Of course I did not expect Bilal (who is 4) to listen to the talks at the conference, but I expected him to sit still, entertain himself quietly (with colouring, tracing, stickers, washi tapes and a little notebook, books, etc. which are not the same as giving him my phone to play on, because these are real, creative, tangible, beneficial activities), to whisper if he needs to tell me something and not to bother me (and others) with continuous requests for snacks/drinks/more entertainment/unreasonably frequent trips to the toilet (I’m sure anyone who has kids can tell when they don’t actually need it, right?), because Ummi needs to take notes.

My 7 year old sits with the men  (at shorter events, such as jumu’ah, the little one does too). I don’t only expect him to sit quietly and not to be a nuisance but I expect him also to listen and benefit as much as he can, to start learning how to be a member of that congregation. Now, I know he needs help with listening and following, so I gave him a “word search” to do, with a lot more spaces to tick every time he hears one of those words in the talks. Also a couple of lists to compile (the major signs of the Day of Judgement – which he missed – and some of the different names of the Day of Judgement, which he did very well masha’Allah).

wpid-20150530_132829-1.jpg

Alhamdulillah,  we are always very excited to take part in these events, both boys have been delivering lectures since *smile* they have been Abu Fulan and Abu Fulan, they talked about whose beard was longer (masha’Allah) and how their beards will look Insha’Allah.  Yusef reads out parts of the matn of “al-Waajibaat” (by shaykh Muhammad ibn ‘Abdul-Wahhaab) in Arabic and English, and he expects me to take notes (“Where is your notebook Ummi?… you can make a spider diagram if you want…”). Well, Ummi needs to take notes, doesn’t she?

Sweet rewards

For a long time I thought about introducing a reward system connecting certain types of age appropriate house chores with money, but struggled to find the right format. Then I came across an ice-cream cone reward chart for toddlers on Pinterest (https://uk.pinterest.com/pin/397935317045719021/) and immediately loved it. It isn’t just cute, it is perfect for a boy who is still too small to read (and will still be for a while) as well as his older brother, it goes on the wall neatly instead of sitting on my kitchen counter where it could easily be knocked over (I had considered using jars with marbles), it doesn’t require much printing and did I already mention it is so cute? I want one for myself, for when I am a good insha’Allah. Plus I got to use my craft papers and laminator, which is always great fun.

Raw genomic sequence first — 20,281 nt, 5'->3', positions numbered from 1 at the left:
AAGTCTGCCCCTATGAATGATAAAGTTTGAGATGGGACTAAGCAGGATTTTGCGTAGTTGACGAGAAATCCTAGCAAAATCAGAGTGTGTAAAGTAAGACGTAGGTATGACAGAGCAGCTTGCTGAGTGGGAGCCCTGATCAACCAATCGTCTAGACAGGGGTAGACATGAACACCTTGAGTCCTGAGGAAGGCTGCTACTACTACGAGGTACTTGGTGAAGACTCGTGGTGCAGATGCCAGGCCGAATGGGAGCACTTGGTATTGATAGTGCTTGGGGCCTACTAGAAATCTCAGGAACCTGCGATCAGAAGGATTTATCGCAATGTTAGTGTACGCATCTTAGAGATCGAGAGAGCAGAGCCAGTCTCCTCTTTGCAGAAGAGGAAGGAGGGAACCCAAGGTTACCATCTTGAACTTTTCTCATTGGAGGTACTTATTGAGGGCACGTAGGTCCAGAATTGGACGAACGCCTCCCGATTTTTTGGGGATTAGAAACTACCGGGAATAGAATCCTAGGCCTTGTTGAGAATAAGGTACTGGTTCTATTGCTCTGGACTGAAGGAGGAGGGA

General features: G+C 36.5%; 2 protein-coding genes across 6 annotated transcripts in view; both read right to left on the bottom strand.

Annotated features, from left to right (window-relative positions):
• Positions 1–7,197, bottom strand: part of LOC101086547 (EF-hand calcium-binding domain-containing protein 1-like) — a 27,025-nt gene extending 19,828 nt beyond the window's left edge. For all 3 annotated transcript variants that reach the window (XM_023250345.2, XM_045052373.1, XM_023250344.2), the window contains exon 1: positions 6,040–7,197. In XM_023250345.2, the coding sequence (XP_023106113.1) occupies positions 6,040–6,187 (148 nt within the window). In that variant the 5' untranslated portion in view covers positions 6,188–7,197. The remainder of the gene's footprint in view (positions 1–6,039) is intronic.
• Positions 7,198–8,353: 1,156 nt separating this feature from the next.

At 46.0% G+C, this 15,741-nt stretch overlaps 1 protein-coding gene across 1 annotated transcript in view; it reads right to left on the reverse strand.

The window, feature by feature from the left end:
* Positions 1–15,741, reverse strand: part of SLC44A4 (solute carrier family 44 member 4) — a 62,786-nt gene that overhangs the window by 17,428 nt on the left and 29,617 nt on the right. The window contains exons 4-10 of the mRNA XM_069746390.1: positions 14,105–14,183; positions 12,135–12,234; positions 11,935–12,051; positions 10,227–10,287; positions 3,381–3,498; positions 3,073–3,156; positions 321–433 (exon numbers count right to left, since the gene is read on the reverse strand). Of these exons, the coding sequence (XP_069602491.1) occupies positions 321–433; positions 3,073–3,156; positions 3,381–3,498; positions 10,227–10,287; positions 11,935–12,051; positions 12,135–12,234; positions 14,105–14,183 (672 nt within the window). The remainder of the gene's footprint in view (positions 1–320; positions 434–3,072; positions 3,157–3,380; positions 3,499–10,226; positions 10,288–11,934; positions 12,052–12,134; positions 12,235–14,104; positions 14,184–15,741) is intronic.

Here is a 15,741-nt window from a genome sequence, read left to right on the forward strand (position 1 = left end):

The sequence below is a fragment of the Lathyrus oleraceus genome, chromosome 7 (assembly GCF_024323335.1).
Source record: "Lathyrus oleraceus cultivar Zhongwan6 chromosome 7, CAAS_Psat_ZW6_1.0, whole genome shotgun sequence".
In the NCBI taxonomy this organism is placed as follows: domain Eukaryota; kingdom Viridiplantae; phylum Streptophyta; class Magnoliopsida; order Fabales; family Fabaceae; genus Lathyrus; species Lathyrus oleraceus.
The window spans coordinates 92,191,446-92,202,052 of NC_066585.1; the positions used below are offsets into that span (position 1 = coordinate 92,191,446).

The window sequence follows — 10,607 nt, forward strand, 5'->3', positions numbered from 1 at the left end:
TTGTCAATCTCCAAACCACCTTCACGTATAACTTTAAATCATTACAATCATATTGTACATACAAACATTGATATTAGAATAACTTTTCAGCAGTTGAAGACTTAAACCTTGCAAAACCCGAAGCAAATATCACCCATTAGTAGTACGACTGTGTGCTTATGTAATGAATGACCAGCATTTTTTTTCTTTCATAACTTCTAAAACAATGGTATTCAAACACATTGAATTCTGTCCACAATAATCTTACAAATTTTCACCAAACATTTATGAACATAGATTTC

wpid-wp-1424990951318.jpeg

The idea is not that children should be paid for contributing to housework. It is their duty to pitch in and I do not believe they are entitled to payment for it per se. However, I want to encourage them and to create good habits, insha’Allah. I want them to learn to be responsible for whatever money they have, to chose how (and if) to spend it and to know where it comes from, insha’Allah. Also, I chose some specific jobs they dislike to do. I am not going to reward Bilal for washing the dishes or Yusef for reading, for example, because they love it and they would do it for hours given the chance… the list I put on the chart is not exhaustive and I do add things as they come to my mind. I might even do the opposite: restricting the reward if an ice-cream scoop only to a specific job they are particularly adverse to(i.e. Yusef taking off his clothes neatly or Bilal dressing on his own, as he can get lazy about that).

So far it is working well, Alhamdulillah. My husband said I’ve been too generous by putting £5 as a target… Yusef is already almost there… I was stuck for an amount to put, I didn’t want to be too liberal with it but also I wanted to give something they could realistically spend in an amount of time that wouldn’t be so long they would completely forget what they are doing and why. But the prize awarded might be modified as we go along.

wpid-20150225_112032.jpg

Growing up with the Qur’an

This morning Yusef put the last sticker.

wpid-20150225_091835-1.jpg

I am proud of him and immensely thankful to my husband (Allahumma baarik alayhimaa) because of their hard work, and every success is only from Allah. It was very frustrating at times, for all of us… but Yusef is very happy. And he should be! May Allah always attach our children’s hearts (and indeed our own!) to His Book.

Now off to plan how to teach him the meaning all he memorised.

(the poster above is from here https://www.learningroots.com/hifdh-shelf and it has juz’ 30 on the back)